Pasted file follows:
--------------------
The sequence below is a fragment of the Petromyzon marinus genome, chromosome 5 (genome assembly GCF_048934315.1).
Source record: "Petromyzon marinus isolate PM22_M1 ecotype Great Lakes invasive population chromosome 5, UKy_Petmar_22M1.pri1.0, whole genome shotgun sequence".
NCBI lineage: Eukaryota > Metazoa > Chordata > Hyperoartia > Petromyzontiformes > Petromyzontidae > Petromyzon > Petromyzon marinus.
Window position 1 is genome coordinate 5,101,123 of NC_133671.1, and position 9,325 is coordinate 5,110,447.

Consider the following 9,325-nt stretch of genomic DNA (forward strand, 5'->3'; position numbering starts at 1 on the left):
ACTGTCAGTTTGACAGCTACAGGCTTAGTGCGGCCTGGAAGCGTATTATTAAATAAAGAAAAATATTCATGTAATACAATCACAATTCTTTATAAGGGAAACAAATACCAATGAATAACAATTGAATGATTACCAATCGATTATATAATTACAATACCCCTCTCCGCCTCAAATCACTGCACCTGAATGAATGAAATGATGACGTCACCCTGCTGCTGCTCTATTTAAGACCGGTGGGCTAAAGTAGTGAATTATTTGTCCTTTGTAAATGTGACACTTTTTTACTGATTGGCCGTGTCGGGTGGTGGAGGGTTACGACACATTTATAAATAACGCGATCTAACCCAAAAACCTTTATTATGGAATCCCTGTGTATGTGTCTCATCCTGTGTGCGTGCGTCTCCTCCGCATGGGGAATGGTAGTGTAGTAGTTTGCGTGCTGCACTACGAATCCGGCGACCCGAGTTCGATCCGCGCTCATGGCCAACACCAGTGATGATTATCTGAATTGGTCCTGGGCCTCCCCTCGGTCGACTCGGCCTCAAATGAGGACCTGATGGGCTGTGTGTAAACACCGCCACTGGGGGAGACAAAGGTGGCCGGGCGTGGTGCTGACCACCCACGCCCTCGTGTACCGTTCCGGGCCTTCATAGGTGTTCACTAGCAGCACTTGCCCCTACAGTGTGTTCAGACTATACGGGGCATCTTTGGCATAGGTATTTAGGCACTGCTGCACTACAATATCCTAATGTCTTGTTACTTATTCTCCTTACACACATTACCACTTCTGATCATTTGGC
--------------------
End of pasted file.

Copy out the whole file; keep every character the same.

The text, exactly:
The sequence below is a fragment of the Petromyzon marinus genome, chromosome 5 (genome assembly GCF_048934315.1).
Source record: "Petromyzon marinus isolate PM22_M1 ecotype Great Lakes invasive population chromosome 5, UKy_Petmar_22M1.pri1.0, whole genome shotgun sequence".
NCBI lineage: Eukaryota > Metazoa > Chordata > Hyperoartia > Petromyzontiformes > Petromyzontidae > Petromyzon > Petromyzon marinus.
Window position 1 is genome coordinate 5,101,123 of NC_133671.1, and position 9,325 is coordinate 5,110,447.

Consider the following 9,325-nt stretch of genomic DNA (forward strand, 5'->3'; position numbering starts at 1 on the left):
ACTGTCAGTTTGACAGCTACAGGCTTAGTGCGGCCTGGAAGCGTATTATTAAATAAAGAAAAATATTCATGTAATACAATCACAATTCTTTATAAGGGAAACAAATACCAATGAATAACAATTGAATGATTACCAATCGATTATATAATTACAATACCCCTCTCCGCCTCAAATCACTGCACCTGAATGAATGAAATGATGACGTCACCCTGCTGCTGCTCTATTTAAGACCGGTGGGCTAAAGTAGTGAATTATTTGTCCTTTGTAAATGTGACACTTTTTTACTGATTGGCCGTGTCGGGTGGTGGAGGGTTACGACACATTTATAAATAACGCGATCTAACCCAAAAACCTTTATTATGGAATCCCTGTGTATGTGTCTCATCCTGTGTGCGTGCGTCTCCTCCGCATGGGGAATGGTAGTGTAGTAGTTTGCGTGCTGCACTACGAATCCGGCGACCCGAGTTCGATCCGCGCTCATGGCCAACACCAGTGATGATTATCTGAATTGGTCCTGGGCCTCCCCTCGGTCGACTCGGCCTCAAATGAGGACCTGATGGGCTGTGTGTAAACACCGCCACTGGGGGAGACAAAGGTGGCCGGGCGTGGTGCTGACCACCCACGCCCTCGTGTACCGTTCCGGGCCTTCATAGGTGTTCACTAGCAGCACTTGCCCCTACAGTGTGTTCAGACTATACGGGGCATCTTTGGCATAGGTATTTAGGCACTGCTGCACTACAATATCCTAATGTCTTGTTACTTATTCTCCTTACACACATTACCACTTCTGATCATTTGGC